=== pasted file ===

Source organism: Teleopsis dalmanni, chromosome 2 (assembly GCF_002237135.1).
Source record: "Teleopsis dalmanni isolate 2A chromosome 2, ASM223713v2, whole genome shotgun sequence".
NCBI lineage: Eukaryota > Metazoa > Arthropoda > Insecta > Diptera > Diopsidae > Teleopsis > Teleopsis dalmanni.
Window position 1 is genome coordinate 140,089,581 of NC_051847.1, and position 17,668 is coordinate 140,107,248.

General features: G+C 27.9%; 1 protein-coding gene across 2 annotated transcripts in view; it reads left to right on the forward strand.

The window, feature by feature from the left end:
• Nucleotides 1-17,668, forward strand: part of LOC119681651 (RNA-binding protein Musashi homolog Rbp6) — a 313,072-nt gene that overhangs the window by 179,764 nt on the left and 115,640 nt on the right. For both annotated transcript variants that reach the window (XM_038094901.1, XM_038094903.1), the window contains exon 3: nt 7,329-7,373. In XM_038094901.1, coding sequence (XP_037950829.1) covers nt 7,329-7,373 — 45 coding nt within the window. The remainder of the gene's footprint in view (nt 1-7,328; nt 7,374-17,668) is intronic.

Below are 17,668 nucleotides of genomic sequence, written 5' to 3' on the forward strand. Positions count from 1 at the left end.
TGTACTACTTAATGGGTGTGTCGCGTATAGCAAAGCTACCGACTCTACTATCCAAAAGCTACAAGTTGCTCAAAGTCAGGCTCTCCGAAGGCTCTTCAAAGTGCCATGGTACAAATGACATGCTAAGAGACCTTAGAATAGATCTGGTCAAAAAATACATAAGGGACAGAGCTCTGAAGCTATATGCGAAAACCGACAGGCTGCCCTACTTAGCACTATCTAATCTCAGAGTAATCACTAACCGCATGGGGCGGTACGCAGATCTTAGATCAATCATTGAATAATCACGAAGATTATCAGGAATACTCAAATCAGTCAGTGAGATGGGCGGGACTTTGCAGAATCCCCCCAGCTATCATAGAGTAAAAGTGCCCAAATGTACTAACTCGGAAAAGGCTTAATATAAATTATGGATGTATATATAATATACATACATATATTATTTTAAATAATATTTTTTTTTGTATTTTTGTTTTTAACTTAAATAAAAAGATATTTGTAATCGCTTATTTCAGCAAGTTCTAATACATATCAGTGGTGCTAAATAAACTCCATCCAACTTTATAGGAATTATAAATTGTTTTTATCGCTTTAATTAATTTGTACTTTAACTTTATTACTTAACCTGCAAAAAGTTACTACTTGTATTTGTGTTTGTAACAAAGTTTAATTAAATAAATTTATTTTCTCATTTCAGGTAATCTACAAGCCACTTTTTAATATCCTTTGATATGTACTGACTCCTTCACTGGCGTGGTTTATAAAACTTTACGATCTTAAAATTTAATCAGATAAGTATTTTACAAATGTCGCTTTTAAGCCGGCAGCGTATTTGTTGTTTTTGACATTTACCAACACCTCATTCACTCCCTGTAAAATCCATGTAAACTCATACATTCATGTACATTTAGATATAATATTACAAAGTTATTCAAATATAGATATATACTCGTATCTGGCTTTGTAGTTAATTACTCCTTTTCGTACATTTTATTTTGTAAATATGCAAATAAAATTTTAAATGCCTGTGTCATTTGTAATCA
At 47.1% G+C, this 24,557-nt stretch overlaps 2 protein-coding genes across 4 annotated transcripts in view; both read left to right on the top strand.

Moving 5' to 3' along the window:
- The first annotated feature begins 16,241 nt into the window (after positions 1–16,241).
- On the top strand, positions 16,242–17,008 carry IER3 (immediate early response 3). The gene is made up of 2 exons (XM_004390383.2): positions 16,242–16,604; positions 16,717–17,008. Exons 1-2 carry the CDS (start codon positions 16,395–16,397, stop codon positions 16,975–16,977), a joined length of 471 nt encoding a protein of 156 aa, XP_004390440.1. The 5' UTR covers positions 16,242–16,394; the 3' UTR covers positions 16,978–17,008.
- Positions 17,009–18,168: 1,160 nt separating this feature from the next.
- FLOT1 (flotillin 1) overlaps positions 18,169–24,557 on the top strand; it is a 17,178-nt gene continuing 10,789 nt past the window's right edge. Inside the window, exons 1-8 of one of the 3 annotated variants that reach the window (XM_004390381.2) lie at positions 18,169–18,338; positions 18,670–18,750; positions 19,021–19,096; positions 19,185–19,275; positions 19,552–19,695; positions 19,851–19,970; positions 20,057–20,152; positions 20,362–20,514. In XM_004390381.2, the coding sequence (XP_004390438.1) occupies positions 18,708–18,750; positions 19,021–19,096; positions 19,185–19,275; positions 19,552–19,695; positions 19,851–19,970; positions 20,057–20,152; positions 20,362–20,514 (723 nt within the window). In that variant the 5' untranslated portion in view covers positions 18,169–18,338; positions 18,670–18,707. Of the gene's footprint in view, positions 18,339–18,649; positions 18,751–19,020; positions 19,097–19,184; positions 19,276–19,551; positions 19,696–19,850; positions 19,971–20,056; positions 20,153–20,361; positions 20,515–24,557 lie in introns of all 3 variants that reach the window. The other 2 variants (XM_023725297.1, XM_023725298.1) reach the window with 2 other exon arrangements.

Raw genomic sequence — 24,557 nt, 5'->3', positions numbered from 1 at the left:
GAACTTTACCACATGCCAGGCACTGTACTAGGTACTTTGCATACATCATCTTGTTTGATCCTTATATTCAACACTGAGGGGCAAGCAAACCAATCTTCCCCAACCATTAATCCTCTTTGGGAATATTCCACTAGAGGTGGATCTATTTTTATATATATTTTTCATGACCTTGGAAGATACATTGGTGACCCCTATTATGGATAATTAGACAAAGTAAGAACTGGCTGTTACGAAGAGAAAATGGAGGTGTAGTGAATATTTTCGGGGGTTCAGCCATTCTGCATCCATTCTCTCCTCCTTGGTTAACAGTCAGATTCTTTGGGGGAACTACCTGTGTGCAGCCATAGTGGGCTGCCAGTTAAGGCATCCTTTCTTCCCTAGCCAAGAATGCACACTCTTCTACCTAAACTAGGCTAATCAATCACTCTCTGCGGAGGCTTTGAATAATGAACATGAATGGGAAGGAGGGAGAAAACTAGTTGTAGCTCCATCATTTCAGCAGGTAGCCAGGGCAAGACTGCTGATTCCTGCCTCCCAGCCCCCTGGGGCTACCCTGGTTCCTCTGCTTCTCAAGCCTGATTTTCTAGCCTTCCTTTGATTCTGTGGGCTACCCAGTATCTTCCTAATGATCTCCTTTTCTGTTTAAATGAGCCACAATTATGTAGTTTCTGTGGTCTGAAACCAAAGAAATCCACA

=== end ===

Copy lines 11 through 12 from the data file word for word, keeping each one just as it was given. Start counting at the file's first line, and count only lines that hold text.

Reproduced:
Moving 5' to 3' along the window:
- The first annotated feature begins 16,241 nt into the window (after positions 1–16,241).